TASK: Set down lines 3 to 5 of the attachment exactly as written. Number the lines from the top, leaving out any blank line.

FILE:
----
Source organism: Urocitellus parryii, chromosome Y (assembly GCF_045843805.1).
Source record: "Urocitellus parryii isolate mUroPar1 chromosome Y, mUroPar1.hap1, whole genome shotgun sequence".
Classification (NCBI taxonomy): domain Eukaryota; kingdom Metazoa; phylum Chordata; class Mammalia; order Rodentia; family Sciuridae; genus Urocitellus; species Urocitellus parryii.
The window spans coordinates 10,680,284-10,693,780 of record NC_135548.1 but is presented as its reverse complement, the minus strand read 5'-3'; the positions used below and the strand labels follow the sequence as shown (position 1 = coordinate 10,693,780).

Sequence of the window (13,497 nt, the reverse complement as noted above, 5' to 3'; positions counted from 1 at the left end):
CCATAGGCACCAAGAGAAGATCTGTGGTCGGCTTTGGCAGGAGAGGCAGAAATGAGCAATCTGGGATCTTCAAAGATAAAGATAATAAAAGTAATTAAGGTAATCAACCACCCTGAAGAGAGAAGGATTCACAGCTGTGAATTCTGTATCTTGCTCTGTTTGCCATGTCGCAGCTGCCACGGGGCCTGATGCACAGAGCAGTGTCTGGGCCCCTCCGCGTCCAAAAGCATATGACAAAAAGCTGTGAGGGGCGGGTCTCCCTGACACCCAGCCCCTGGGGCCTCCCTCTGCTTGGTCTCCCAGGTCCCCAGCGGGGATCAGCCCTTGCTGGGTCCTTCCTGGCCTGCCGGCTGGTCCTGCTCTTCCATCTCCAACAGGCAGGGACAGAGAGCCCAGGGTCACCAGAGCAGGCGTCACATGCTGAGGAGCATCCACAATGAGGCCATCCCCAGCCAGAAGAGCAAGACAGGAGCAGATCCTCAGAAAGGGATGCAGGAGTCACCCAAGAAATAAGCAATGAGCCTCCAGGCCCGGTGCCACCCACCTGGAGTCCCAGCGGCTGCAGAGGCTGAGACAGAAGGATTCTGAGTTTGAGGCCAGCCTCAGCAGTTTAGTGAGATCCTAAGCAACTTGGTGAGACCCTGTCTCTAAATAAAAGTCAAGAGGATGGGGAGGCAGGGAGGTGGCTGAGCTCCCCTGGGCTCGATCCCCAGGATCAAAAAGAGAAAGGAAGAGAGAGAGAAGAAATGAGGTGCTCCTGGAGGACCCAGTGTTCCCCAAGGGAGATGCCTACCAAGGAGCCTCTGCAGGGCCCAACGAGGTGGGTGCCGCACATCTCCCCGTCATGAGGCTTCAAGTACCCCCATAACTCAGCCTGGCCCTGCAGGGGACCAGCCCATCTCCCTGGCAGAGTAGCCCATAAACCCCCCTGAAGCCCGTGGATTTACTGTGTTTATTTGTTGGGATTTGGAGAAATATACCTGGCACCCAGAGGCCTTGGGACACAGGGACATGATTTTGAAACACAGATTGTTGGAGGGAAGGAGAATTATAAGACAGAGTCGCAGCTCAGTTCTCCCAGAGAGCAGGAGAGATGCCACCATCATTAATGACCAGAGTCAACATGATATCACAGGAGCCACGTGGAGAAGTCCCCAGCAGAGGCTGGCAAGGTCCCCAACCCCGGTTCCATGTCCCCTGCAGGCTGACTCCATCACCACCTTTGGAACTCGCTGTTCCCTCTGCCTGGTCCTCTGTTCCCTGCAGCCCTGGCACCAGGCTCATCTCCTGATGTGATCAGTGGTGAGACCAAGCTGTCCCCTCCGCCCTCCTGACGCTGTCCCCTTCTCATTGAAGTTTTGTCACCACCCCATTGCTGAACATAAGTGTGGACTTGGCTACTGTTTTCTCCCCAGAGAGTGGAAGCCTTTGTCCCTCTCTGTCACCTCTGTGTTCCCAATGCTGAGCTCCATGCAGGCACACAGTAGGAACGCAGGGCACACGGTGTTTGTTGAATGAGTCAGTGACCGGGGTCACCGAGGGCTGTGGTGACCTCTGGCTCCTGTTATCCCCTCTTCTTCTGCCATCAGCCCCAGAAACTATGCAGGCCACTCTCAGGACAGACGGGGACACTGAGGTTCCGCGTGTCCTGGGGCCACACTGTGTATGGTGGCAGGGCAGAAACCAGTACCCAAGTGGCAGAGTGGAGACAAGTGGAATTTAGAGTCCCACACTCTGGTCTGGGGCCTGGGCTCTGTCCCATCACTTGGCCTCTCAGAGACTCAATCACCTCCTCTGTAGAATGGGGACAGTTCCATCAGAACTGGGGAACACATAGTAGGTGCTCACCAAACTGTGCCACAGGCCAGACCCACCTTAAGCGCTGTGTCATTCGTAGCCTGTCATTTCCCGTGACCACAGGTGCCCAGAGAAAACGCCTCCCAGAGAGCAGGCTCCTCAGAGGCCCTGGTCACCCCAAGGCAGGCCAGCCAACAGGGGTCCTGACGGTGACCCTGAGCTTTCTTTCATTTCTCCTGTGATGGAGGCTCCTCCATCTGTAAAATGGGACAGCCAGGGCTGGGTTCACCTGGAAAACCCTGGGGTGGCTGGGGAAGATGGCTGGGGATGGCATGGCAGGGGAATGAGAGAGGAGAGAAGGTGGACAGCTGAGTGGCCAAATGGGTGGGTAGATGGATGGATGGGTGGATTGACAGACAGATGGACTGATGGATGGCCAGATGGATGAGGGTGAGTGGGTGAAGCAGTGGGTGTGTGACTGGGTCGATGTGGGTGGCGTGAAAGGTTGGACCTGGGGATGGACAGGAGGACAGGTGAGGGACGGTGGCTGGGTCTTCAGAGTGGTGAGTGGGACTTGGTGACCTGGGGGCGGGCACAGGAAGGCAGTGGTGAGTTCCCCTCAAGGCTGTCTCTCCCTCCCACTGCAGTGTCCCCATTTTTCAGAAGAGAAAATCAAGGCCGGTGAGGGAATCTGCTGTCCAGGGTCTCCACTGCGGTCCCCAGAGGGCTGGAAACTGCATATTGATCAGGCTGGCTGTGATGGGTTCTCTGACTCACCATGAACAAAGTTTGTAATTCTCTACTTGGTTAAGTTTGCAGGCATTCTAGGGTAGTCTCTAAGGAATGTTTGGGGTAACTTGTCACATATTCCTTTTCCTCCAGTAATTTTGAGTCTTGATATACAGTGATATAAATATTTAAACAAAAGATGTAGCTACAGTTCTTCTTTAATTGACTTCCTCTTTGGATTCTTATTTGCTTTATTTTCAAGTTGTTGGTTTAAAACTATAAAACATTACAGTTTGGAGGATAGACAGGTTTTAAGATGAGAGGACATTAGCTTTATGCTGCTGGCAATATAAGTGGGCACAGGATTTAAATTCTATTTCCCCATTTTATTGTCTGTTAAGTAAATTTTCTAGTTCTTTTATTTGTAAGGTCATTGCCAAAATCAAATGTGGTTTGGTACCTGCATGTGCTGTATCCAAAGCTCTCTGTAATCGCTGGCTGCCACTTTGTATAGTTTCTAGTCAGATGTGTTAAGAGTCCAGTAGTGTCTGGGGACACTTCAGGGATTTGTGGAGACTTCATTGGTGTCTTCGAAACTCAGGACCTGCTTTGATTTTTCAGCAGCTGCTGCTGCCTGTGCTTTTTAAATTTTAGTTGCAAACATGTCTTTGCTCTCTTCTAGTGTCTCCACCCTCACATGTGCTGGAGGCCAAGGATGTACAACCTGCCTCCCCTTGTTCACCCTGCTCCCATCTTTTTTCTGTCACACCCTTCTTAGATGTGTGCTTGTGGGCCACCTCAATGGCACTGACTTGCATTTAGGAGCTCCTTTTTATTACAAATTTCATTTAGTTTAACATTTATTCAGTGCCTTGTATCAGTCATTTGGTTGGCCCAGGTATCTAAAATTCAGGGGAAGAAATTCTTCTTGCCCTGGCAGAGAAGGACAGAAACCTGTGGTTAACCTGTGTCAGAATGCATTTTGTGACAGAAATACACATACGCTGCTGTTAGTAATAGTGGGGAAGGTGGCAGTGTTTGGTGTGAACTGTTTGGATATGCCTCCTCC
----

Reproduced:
Classification (NCBI taxonomy): domain Eukaryota; kingdom Metazoa; phylum Chordata; class Mammalia; order Rodentia; family Sciuridae; genus Urocitellus; species Urocitellus parryii.
The window spans coordinates 10,680,284-10,693,780 of record NC_135548.1 but is presented as its reverse complement, the minus strand read 5'-3'; the positions used below and the strand labels follow the sequence as shown (position 1 = coordinate 10,693,780).

Sequence of the window (13,497 nt, the reverse complement as noted above, 5' to 3'; positions counted from 1 at the left end):